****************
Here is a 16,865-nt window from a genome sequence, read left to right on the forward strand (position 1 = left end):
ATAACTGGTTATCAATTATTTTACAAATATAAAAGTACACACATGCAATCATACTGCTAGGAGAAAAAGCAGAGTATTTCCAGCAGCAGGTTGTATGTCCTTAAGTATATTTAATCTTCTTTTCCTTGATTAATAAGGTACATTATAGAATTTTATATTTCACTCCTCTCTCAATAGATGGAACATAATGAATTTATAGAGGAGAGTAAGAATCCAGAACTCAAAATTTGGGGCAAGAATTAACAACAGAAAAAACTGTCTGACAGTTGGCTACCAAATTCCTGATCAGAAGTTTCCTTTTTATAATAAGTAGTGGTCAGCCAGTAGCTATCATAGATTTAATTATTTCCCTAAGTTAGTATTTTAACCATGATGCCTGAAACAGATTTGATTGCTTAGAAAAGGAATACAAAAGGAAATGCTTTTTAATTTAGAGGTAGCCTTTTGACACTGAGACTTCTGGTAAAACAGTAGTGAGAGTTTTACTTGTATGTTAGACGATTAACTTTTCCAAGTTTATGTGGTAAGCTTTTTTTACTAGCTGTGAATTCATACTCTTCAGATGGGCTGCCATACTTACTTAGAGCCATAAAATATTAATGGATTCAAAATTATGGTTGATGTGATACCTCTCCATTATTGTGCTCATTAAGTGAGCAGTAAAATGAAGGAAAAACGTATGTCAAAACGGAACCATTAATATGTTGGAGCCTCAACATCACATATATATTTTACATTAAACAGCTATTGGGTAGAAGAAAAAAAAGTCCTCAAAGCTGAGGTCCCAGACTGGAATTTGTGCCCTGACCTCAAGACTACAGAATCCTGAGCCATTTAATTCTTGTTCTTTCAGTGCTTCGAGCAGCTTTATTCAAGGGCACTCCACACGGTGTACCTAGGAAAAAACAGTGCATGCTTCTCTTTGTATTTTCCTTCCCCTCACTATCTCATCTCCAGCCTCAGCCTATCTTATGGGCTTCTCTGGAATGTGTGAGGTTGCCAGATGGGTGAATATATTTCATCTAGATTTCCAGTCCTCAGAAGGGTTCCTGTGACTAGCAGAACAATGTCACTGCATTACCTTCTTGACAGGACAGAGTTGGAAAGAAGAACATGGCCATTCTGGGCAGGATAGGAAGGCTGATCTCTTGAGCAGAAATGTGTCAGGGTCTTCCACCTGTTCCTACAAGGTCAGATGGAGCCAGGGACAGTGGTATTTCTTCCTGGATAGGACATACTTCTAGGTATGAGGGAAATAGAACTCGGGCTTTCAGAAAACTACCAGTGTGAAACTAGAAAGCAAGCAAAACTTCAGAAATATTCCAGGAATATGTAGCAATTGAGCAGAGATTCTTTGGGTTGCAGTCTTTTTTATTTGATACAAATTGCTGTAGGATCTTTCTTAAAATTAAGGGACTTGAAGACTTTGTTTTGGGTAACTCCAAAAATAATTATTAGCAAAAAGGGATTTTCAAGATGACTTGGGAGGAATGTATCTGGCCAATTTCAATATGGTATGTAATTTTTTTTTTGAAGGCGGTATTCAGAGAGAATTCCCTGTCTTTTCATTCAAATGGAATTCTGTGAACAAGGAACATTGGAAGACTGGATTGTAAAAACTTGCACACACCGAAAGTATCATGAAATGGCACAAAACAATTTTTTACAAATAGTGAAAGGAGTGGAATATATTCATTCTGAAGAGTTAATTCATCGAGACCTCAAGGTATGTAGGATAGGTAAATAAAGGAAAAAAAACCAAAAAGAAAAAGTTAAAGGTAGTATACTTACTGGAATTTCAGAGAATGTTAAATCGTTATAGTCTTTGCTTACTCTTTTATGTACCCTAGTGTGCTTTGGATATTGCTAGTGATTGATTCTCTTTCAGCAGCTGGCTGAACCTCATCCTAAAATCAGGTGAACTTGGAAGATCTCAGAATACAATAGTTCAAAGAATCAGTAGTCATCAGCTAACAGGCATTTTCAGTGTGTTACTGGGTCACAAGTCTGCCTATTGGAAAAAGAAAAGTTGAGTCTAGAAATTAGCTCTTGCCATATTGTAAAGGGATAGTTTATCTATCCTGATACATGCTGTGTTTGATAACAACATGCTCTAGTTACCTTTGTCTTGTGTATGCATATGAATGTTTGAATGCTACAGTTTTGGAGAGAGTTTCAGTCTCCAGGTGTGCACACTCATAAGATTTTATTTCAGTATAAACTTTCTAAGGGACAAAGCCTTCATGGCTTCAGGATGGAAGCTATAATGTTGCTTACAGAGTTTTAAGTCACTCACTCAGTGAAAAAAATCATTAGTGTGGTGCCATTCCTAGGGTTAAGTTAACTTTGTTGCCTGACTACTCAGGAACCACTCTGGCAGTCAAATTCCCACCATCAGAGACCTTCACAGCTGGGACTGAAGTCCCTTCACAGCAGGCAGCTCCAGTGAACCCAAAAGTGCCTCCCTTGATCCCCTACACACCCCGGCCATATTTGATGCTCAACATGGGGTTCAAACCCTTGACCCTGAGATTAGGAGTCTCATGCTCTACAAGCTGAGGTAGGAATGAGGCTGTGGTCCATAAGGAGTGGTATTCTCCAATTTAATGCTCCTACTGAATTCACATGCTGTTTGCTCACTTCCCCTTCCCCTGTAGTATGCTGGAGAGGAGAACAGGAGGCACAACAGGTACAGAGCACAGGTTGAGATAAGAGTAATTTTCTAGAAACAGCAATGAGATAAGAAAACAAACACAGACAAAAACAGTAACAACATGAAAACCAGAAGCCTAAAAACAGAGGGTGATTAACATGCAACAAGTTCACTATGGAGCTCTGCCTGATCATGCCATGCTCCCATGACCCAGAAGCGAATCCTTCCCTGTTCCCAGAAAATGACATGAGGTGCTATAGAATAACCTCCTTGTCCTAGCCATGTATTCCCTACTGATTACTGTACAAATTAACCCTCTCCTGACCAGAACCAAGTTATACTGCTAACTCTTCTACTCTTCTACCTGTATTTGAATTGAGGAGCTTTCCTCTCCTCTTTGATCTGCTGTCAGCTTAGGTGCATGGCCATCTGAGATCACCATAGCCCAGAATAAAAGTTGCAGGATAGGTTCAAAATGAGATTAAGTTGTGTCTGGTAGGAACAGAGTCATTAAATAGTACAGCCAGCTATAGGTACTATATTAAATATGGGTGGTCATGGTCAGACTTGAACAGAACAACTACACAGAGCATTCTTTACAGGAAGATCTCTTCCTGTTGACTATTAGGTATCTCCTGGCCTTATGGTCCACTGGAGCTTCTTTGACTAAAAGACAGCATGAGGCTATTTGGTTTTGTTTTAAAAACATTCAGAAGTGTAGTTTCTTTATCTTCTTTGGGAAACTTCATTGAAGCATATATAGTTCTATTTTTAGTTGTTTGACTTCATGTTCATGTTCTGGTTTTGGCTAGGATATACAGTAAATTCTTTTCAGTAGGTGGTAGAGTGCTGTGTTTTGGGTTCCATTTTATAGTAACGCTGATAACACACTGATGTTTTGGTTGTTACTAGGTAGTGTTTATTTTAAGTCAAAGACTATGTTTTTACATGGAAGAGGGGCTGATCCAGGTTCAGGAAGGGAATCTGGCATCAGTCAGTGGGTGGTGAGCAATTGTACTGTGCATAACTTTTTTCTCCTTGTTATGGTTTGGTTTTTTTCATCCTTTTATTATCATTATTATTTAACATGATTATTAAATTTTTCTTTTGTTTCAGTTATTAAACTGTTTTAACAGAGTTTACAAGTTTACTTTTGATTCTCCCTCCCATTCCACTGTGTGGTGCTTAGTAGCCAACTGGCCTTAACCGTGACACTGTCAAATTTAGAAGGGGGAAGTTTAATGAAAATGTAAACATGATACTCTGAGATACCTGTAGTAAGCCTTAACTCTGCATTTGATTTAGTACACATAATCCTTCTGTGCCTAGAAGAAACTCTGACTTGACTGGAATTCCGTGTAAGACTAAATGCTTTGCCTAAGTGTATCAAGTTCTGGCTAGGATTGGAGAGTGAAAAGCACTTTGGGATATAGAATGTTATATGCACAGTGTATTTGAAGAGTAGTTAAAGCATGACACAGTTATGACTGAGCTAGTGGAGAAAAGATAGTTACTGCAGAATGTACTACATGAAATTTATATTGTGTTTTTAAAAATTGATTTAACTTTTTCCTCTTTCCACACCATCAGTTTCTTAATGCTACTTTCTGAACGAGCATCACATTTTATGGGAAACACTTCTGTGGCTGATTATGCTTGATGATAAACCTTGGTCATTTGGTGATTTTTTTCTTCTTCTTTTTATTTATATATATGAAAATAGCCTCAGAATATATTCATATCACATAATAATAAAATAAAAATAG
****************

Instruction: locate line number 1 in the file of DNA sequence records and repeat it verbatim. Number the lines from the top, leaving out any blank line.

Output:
Here is a 16,865-nt window from a genome sequence, read left to right on the forward strand (position 1 = left end):